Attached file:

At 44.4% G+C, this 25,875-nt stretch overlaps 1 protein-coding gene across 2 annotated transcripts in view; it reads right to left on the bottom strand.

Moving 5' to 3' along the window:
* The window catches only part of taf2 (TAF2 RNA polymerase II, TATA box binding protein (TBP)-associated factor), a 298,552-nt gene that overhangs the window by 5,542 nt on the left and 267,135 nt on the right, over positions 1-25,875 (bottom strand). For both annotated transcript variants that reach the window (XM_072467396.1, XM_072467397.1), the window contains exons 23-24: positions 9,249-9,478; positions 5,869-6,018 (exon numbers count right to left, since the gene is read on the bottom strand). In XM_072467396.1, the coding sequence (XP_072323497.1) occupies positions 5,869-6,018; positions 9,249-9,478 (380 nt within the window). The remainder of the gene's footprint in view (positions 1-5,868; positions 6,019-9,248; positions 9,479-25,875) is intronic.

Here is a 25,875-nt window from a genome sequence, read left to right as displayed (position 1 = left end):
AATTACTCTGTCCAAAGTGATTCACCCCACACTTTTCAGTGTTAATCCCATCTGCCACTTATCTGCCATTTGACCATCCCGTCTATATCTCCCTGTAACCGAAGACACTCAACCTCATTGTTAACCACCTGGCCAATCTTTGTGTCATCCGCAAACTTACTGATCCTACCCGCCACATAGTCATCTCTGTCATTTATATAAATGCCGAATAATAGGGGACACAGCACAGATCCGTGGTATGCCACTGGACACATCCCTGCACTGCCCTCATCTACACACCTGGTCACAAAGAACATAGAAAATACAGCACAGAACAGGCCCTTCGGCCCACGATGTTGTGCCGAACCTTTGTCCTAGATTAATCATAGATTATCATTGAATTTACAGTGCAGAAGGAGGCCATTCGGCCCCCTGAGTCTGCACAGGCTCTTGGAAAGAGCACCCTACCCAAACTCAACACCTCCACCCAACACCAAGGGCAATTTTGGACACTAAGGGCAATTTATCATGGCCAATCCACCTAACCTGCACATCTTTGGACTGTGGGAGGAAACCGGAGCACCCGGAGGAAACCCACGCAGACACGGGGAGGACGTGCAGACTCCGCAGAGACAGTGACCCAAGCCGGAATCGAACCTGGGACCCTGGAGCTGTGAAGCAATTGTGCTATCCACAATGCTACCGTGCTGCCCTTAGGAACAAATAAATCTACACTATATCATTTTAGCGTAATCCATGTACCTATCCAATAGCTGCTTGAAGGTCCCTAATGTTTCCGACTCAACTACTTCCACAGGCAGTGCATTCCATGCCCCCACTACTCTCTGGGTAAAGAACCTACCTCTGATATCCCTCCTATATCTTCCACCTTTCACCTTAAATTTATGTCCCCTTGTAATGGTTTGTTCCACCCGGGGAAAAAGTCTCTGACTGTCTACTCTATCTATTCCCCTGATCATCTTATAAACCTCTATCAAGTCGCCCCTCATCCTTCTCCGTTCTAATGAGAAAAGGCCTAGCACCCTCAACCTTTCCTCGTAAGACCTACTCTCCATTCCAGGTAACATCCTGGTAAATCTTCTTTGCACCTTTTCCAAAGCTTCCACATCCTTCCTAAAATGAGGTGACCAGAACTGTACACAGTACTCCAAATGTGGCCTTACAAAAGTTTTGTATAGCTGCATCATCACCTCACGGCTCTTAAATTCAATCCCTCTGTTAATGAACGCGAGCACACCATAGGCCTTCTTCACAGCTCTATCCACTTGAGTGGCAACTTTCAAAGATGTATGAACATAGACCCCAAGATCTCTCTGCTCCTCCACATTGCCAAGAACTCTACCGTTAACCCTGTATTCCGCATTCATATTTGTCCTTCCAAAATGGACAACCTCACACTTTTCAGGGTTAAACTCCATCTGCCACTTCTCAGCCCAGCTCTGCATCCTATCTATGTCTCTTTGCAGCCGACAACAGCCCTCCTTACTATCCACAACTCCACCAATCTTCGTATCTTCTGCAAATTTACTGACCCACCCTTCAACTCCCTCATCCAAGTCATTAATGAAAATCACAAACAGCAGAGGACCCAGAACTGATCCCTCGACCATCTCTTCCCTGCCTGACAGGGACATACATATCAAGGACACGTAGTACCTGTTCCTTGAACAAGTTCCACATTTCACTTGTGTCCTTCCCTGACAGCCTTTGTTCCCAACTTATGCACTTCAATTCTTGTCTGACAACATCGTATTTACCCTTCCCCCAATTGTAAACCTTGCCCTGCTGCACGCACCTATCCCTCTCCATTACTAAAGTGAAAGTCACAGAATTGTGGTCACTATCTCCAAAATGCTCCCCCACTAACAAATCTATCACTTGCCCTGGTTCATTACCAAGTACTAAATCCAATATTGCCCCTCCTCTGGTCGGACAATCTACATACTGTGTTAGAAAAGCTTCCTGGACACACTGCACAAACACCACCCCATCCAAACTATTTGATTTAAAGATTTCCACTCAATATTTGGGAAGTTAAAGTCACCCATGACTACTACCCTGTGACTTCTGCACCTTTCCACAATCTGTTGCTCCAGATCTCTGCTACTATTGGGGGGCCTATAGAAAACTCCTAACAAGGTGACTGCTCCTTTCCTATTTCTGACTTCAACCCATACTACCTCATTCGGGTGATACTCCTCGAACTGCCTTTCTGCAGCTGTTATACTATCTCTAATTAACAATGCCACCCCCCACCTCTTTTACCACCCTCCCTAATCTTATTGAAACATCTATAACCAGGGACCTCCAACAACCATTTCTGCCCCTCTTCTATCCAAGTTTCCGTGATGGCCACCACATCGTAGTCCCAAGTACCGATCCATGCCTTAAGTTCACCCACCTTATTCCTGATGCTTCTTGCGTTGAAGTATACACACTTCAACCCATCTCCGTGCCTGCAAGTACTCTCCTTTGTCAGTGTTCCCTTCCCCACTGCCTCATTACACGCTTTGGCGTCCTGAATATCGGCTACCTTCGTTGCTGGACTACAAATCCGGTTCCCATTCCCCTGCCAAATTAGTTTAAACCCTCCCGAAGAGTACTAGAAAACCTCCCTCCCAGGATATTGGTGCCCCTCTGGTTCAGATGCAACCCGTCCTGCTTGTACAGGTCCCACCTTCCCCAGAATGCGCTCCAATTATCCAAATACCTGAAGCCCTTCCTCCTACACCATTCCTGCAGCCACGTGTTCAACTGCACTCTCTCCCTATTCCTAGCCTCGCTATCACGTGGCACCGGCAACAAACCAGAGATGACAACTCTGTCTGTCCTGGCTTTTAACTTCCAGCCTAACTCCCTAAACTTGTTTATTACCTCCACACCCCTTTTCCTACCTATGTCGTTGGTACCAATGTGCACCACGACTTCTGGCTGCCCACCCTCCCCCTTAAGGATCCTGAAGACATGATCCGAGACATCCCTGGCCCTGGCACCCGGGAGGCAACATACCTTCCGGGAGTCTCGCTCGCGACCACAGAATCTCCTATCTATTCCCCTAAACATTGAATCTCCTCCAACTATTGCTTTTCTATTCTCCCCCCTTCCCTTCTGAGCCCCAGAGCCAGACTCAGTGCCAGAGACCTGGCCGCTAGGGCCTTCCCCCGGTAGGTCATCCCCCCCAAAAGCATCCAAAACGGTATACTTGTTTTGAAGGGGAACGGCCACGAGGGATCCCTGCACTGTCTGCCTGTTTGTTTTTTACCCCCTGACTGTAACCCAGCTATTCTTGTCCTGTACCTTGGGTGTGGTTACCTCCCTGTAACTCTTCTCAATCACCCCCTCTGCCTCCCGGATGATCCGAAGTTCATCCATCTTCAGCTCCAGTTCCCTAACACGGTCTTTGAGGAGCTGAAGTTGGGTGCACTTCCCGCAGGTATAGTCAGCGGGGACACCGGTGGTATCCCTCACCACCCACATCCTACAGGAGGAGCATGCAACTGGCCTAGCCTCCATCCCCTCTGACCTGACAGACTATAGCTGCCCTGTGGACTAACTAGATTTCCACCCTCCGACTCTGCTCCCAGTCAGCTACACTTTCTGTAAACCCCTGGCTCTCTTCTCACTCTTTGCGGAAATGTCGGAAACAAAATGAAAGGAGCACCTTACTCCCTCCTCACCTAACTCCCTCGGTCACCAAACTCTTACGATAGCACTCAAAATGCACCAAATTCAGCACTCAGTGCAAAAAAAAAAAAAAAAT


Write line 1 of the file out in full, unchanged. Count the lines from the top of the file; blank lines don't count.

At 44.4% G+C, this 25,875-nt stretch overlaps 1 protein-coding gene across 2 annotated transcripts in view; it reads right to left on the bottom strand.